A female Sumatran orang utan (Pongo pygmaeus abeli) of the zoo park Zurich showed distinct differences in the phenotype in comparison to its companions. The animal seems to age quicker and had periods of daydreaming. The presence of a trisomy for chromosome 22, which has been described for orang utans and chimpanzees (Pan troglodytes), was suspected and therefore, metaphase chromosomes were prepared using both heparin-treated whole blood samples and fibroblast cell lines. The karyotype was analyzed and a diploid chromosome number of 2n=48 was found. However, the presence of a so called small supernumerary marker chromosome (sSMC) was detected. In order to better characterize its origin several copies were microdissected using an inverted microscope and conventional glass needles attached to a micromanipulator. The scraped material was amplified and labeled by DOP-PCR. Subsequent FISH-hybridization with this chromosome painting probe on orang utan and human chromosomes revealed signals in centromeric regions of some autosomes. Similar to the situation in humans, it is very difficult to elucidate the connection between a sSMC and a phenotype.


A case of X0/XX/XXX mosaicism in a masculinized Spanish breed mare

M. Moreno Millán

Molecular and Applied Animal Cytogenetic Laboratory, Department of Genetic, Faculty of Veterinary, University of Córdoba, (Spain)

The cytogenetic analysis of one six year old Spanish breed mare with masculine behaviour showed an X0/XX/XXX mosaicism in its leucocitary cells. The percentage of each cell line was 25, 30 and 45% respectively. The external phenotype of this animal is clearly masculinized. However the external and internal sexual organs are normal. One histopathologycal first study of a uterine biopsy was negative. Its oestrus is absolutely normal but none gestation was obtained because the mare doesn’t accept the male and even it try to copulate with other mares. We continue analyzing this animal with the aim of study from all points of view, reproductive, histological and genetically, this interesting case.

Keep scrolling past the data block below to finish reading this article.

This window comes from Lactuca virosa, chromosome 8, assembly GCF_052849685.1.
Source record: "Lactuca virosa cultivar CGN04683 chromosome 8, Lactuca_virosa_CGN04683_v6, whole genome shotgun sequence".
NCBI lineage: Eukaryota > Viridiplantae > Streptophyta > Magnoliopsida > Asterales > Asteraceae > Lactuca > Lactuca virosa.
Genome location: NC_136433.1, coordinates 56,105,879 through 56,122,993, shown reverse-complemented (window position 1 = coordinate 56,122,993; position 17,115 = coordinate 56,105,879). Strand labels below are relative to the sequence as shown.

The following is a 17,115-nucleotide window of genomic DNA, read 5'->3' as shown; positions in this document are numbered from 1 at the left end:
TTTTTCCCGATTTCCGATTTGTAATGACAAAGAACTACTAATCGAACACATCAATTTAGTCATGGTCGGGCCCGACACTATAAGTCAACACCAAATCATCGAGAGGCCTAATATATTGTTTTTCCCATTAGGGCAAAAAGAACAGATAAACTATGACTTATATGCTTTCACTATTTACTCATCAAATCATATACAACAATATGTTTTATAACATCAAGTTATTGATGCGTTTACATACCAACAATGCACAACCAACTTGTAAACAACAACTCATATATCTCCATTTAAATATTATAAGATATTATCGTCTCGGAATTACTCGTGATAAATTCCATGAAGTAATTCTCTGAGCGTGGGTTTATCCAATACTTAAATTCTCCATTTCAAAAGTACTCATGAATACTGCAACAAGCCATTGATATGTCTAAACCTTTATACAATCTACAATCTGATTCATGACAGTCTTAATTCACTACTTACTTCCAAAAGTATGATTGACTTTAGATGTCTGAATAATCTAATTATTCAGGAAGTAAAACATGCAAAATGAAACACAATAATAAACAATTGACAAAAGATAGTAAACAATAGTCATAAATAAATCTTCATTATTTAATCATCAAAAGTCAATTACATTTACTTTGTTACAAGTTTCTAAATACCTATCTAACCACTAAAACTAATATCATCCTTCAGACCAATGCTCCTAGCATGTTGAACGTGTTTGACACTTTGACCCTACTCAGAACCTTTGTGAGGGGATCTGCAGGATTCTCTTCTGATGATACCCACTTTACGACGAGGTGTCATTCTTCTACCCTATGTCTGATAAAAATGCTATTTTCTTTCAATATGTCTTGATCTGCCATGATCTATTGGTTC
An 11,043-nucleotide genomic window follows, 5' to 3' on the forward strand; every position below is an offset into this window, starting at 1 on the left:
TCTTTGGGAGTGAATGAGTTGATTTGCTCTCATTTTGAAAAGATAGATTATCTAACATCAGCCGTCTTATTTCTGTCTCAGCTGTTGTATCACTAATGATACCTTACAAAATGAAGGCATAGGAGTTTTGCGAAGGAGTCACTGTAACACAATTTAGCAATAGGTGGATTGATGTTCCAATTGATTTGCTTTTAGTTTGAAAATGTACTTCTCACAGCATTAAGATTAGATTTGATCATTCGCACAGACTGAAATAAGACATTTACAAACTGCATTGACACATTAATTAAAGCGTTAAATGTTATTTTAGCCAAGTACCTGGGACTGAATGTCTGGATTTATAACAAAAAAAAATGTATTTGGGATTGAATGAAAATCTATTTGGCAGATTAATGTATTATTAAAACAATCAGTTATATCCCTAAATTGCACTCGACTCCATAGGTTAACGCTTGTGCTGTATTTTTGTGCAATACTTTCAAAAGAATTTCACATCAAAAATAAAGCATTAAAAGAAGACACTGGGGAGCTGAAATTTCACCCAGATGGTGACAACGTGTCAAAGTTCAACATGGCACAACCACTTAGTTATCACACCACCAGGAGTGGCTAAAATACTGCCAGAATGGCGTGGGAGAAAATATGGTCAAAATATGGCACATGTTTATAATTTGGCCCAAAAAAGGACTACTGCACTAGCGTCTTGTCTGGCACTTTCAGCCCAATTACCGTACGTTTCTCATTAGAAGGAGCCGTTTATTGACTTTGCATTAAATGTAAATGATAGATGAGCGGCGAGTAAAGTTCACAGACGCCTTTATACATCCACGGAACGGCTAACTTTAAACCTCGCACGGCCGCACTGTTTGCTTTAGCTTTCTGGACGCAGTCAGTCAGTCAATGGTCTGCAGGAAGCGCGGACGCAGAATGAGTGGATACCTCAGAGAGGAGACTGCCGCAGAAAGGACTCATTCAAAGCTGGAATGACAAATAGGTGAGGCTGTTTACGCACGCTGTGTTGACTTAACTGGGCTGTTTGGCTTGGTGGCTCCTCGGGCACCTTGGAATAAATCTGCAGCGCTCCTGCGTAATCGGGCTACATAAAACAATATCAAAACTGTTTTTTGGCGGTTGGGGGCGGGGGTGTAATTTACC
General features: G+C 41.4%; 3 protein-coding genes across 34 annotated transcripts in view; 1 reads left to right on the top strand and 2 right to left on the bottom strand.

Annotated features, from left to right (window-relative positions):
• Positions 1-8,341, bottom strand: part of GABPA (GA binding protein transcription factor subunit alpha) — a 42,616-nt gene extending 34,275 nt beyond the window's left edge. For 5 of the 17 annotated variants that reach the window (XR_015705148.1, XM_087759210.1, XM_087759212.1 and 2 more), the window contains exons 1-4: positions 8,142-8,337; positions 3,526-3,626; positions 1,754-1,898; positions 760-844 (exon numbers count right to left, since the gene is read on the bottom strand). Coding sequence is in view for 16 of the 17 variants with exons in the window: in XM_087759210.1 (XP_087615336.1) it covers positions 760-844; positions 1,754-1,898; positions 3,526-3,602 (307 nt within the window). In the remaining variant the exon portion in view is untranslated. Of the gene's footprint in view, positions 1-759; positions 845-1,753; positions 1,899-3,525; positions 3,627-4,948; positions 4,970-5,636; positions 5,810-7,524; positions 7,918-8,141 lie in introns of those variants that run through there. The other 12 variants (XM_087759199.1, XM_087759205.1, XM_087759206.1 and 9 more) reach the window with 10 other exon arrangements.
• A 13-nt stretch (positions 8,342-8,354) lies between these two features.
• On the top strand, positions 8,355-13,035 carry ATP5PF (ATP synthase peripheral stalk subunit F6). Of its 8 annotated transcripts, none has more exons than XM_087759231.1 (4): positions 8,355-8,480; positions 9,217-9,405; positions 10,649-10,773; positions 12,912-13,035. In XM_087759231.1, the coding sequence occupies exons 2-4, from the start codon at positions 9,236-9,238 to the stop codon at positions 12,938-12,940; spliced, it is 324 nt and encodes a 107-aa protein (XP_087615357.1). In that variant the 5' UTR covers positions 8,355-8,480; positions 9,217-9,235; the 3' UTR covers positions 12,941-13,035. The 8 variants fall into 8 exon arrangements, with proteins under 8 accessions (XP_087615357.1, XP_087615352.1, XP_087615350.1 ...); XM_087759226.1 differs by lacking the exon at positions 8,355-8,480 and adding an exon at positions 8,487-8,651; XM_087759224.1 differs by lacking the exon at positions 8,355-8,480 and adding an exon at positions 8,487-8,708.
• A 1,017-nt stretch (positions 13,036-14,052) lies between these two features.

Leucocitary chimerism 59,XX t(1;29)/59,XY t(1;29) in a case of heterosexual twins in Retinta cattle breed

M. Moreno Millán and E.R. Genero

Molecular and Applied Animal Cytogenetic Laboratory, Department of Genetic, Faculty of Veterinary, University of Córdoba, (Spain)

In the rutinary cytogenetic screening inside of the official Breeding Selection Scheme of the Retinta cattle breed a case of leucocitary chimerism XX/XY with the presence of the robertsonian translocation 1;29 in both cell lines were observed and analyzed in a heterosexual twin birth. Both animals showed the alteration. The female co-twin was a case of freemartin syndrome with typical physiological manifestations. This animal showed masculinization of its internal genitalia, being infantilized, whereas the external genitalia were not excessive modified.


Increased frequencies of chromosome abnormalities in Mediterranean Italian buffaloes affected by limb malformation (transversal hemimelia)

F. Ciotola (1), S. Albarella (2), V. Maisto (2), V. Barbieri (2), D. Di Berardino (3), L. Iannuzzi (4), V. Peretti (2)

(1) Department of Experimental and Clinical Medicine, University Magna Graecia, Catanzaro (Italy);